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Head winemaker Co Dinn leaves Hogue Cellars in Yakima Valley
PROSSER, Wash. – One of Washington’s largest and oldest wineries is making a change at the top.
Co Dinn, longtime winemaker for Hogue Cellars in Prosser, announced he is leaving the half-million-case producer. His last day was Thursday.
“Everybody has lots of things they want to do in their life and career,” Dinn told Great Northwest Wine. “One of the things I wanted to do eventually was to go into business for myself. I wanted to do it while I still have lots of energy and time.”
Dinn will launch a small consulting and custom-winemaking business and perhaps will start his own brand.
“There’s going to be a growing need for smaller custom winemaking in the Yakima Valley,” he said.
He plans to build a base of moderately small clients who want the expertise of someone with nearly a quarter-century of winemaking experience.
Dinn said he began talking to Hogue about leaving nearly four months ago. Leaving now gives Hogue Cellars time to transition to finding a new director of winemaking. It also affords Dinn the opportunity to begin securing grape contracts before harvest begins in less than 10 weeks.
Dinn started winemaking career in California
Dinn, 52, grew up in Texas and earned is bachelor’s degree at the University of Texas in Austin. After working in the oil and gas business in Oklahoma, he decided to move west and take up winemaking.
His first job was working harvest at Sterling Vineyards in Napa Valley in 1989. In 1990, he began earning a master’s degree at the University of California-Davis while continuing to work at Sterling. In 1992, he got an internship at Trefethen Family Vineyards in Napa Valley and was hired as a full-time enologist in 1993.
Dinn joined Hogue Cellars in 1996
In 1996, Dinn was lured to Washington to become Hogue Cellars’ white winemaker, joining an all-star team that included Wade Wolfe as general manager, David Forsyth as director of winemaking and Tony Rynders as red winemaker. At the time, Hogue Cellars was owned by Mike Hogue.
“It was a great opportunity to come to Hogue, and I’ve never regretted a minute of it,” Dinn said.
Hogue Cellars was sold to Vincor International of Canada in 2001, and Vincor later was purchased by Constellation Brands, one of the world’s largest wine producers, which owns such wineries as Robert Mondavi, Clos du Bois, Mount Veeder, Woodbridge and Toasted Head. In British Columbia, it controls Jackson-Triggs, Nk’Mip Cellars and Sumac Ridge.
Hogue Cellars promoted Dinn to head winemaker in 2007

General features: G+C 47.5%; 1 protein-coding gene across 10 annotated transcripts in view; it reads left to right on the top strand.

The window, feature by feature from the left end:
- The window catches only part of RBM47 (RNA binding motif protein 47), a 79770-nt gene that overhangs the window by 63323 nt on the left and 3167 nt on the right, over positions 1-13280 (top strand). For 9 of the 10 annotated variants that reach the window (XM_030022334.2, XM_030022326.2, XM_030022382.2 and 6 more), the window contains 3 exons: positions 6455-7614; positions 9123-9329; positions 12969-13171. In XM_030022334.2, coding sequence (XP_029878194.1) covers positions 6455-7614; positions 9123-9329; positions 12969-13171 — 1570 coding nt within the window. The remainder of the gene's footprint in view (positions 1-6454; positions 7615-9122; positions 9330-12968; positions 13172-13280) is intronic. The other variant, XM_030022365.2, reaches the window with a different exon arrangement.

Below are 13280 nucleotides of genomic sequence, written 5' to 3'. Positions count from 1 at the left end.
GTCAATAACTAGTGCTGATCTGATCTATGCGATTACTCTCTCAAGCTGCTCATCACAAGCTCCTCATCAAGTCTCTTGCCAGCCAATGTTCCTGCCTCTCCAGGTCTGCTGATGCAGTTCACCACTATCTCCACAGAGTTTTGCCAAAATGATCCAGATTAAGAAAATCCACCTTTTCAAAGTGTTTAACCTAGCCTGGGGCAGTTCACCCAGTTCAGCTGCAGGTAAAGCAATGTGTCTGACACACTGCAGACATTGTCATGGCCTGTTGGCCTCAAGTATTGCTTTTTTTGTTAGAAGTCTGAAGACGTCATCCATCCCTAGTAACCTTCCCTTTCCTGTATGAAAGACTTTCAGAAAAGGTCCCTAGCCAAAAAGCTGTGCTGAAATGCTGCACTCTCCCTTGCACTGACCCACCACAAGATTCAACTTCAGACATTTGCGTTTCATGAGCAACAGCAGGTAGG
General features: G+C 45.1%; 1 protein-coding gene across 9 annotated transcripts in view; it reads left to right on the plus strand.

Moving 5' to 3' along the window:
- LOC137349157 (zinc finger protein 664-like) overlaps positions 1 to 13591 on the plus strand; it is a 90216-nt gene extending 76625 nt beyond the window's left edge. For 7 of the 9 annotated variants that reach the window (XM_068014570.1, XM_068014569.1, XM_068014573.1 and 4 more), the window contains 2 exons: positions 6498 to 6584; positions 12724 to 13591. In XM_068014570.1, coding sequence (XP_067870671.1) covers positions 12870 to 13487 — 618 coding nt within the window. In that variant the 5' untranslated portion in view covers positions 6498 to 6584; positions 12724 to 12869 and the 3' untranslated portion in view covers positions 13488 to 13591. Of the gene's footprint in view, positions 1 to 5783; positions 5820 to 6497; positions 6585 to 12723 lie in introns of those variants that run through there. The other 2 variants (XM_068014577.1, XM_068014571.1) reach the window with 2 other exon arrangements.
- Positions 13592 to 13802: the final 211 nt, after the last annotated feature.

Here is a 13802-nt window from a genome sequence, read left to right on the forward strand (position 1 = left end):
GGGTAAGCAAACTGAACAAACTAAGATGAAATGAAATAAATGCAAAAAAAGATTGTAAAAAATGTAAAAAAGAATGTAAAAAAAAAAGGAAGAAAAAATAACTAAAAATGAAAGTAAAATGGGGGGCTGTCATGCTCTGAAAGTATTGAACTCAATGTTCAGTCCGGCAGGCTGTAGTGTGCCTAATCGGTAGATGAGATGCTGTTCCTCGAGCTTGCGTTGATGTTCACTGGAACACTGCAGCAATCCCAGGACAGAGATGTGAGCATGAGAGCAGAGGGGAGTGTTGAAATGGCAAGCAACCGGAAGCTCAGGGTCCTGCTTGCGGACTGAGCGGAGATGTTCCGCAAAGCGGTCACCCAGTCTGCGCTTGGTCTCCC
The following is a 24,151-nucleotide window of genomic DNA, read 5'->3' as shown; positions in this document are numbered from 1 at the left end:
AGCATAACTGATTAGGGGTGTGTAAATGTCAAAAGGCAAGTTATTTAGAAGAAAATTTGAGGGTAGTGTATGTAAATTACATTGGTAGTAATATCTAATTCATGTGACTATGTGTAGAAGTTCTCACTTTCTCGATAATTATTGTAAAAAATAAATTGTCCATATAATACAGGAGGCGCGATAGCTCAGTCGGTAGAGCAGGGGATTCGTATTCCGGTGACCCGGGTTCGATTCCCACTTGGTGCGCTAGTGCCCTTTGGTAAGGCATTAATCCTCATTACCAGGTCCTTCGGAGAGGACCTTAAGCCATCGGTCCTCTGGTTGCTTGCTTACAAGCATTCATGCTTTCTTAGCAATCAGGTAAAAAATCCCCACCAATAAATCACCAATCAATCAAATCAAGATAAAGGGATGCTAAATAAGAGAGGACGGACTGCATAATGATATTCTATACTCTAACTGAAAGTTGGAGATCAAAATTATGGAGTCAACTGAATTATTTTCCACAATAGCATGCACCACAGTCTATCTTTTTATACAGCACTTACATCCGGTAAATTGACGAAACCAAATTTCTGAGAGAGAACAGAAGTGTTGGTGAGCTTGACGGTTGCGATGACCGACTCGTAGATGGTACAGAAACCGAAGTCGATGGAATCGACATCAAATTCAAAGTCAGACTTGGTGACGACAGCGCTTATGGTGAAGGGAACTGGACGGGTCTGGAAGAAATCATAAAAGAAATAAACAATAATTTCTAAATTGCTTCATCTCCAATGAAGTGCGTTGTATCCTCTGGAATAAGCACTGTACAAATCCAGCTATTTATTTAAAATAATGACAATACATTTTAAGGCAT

Within a few years, Wolfe left Hogue to focus on his own winery, Thurston Wolfe. In 2007, Forsyth followed Mike Hogue to his new venture, Mercer Estates, and Dinn was elevated to director of winemaking, where he oversaw the production of 550,000 cases of wine annually.
Dinn said that through the years, he had opportunities to move back to California to make wine, but he grew to enjoy Washington wine country and being part of an industry that has been on a strong trajectory in both quality and quantity. When he arrived in Washington, the state had fewer than 100 wineries. Today, there are more than 750.
“It’s been a real rocketship ride, a lot of fun,” Dinn said.
During his time at Hogue, the winery became one of the nation’s first large producers to move primarily to screwcaps in 2004. Dinn was part of the team that tested the closures for several years.
After he takes a week of vacation to clear his mind, Dinn plans to get to work on his next winemaking adventure, which will include talking with grape growers and securing some fruit come September and October. He plans to be based in the center of the Yakima Valley, where he will have easy access to fruit from the Horse Heaven Hills, Wahluke Slope and Columbia Basin.
Transitioning to small production
He doesn’t believe transitioning from making 550,000 cases to a few thousand will be difficult, as Hogue long has produced small-lot vineyard-designated and reserve wines of just a few hundred cases.
“It’s the kind of work we’ve done as long as I’ve been at Hogue,” he said. “it’s just not what everybody sees.”
Now, he will be able to focus on a few barrels without having to worry about 150,000 cases of Riesling.
“I want to be my own boss and call my own shots. That’s the real driver.”
Hogue has not yet announced a new director of winemaking.